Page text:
Cochlear implants: A remarkable past and a brilliant future
The Dean's seminar series was established in 2011 to provide the opportunity for distinguished researchers to initiate conversation around relevant high impact research that demonstrates leadership in Engineering and IT innovation. This seminar on cochlear implants is the sixth in the series.
Speaker: Professor Blake Wilson, Co-Director, Duke Hearing Centre, Duke University Medical Centre (DUMC), Durham, NC, USA, Adjunct Professor, Department of Surgery, DUMC, Adjunct Professor, Department of Electrical and Computer Engineering, Duke University.
The cochlear implant (CI) is the most successful of all neural prostheses developed to date. It is the most effective in terms of restoration of function, and recipients of CIs outnumber the recipients of all other types of neural prostheses by orders of magnitude.
In this talk, I will:
- provide a brief history of CIs;
- present a status report on the design and performance of the present-day CIs;
- describe two recent advances; and
- offer my view of the future
With the current CIs most patients can understand speech presented in quiet conditions with their restored hearing alone. However, speech understanding in noise is difficult for even the best-performing patients and music reception is far below normal for almost all patients. The major factors in these outcomes appear to be:
- a loss of low-frequency, fine structure information possibly due to the envelope extraction algorithms common to CI signal processing;
- a limitation in the number of effective channels of stimulation due to substantial overlaps in the electric fields from neighboring electrodes;
- a lack of sound localization abilities for users of unilateral implants; and
- processing deficits in the “auditory brain,” especially for patients with poor speech understanding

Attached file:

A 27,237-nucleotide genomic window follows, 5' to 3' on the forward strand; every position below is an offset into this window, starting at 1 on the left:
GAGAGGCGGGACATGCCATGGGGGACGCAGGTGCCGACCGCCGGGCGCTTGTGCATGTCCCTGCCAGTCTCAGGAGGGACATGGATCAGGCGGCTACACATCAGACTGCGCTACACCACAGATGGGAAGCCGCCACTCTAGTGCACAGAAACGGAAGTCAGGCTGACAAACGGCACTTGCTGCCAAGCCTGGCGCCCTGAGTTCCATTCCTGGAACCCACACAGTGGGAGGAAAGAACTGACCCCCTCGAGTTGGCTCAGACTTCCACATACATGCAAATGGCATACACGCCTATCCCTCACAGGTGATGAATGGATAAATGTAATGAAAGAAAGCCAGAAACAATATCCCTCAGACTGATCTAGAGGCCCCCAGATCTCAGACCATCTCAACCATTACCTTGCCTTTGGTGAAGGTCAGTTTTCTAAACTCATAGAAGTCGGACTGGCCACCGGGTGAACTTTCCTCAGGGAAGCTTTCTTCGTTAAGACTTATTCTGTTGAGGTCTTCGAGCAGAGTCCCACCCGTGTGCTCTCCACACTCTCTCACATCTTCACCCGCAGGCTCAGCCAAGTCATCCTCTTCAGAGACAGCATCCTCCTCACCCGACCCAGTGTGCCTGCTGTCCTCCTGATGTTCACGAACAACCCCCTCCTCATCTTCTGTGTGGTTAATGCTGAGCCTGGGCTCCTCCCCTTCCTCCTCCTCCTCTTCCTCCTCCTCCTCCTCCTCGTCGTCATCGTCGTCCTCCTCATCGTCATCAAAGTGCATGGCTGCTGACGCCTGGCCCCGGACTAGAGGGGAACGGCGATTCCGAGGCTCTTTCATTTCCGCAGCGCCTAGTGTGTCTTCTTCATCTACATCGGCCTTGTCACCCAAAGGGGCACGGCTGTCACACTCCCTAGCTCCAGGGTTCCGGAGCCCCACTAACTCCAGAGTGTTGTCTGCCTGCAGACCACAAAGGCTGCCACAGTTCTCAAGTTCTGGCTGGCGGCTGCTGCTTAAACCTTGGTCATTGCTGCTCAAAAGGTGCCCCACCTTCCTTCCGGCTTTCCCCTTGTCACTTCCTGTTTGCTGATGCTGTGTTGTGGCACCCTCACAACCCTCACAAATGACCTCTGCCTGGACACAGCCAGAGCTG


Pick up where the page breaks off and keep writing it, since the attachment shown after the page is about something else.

The two recent advances, bilateral implants and combined electric and acoustic stimulation, have produced large gains in performance, most likely through reducing the negative impacts of factors 1 and 3 and possibly through reducing the negative impact of factor 2.
In addition, new processing strategies designed to improve the representation of fine structure information have extended the range of pitch percepts with CIs and have produced gains in speech reception in noise. Multiple possibilities for further improvements are being investigated, including a new “brain centric” approach to CI designs, which may address factor 4 in the list above. The pace of development has been utterly remarkable since the early days of CIs, and there is no reason at present to think that the pace will decline much if at all in the coming years or that asymptotic performance with CIs has been achieved.
About the Speaker
Prof. Wilson is the Co-Director (with Debara Tucci, M.D.) of the Duke Hearing Center and is an Adjunct Professor in each of two departments at Duke, Surgery and Electrical Engineering. He also is the Chief Strategy Advisor for MED-EL Medical Electronics GmbH of Innsbruck, Austria, and a Senior Fellow Emeritus of the Research Triangle Institute (RTI) in the Research Triangle Park, NC, USA.
He has been involved in the development of the cochlear implant (CI) for the past three decades, and is the inventor of many of the signal processing strategies used with the present-day CIs. One of his papers, in the journal Nature, is the most highly cited publication on studies with CI patients.
He has served as the Principal Investigator for 24 projects, including 13 projects for the United States’ National Institutes of Health. Prof. Wilson and the teams he has directed have been recognized with a high number of awards and honours, most notably the 1996 Discover Award for Technological Innovation (to Wilson); the American Otological Society’s President’s Citation in 1997 for “Major contributions to the restoration of hearing in profoundly deaf persons” (to the RTI team); the 2007 Distinguished Alumnus Award from the Pratt School of Engineering at Duke (to Wilson); and the Neel Distinguished Research Lectureship at the 2008 Annual Meeting of the American Academy of Otolaryngology, Head & Neck Surgery (to Wilson). Prof. Wilson has been the Guest of Honour at ten international conferences, the Chairman for two other international conferences, and a keynote or invited speaker at more than 140 additional conferences.
- 27 October 2011
- 10:00 - 12:00
- City - Broadway CB01 Tower Building 1, Level 4, Room 6
- All Welcome
- Gunasmin Lye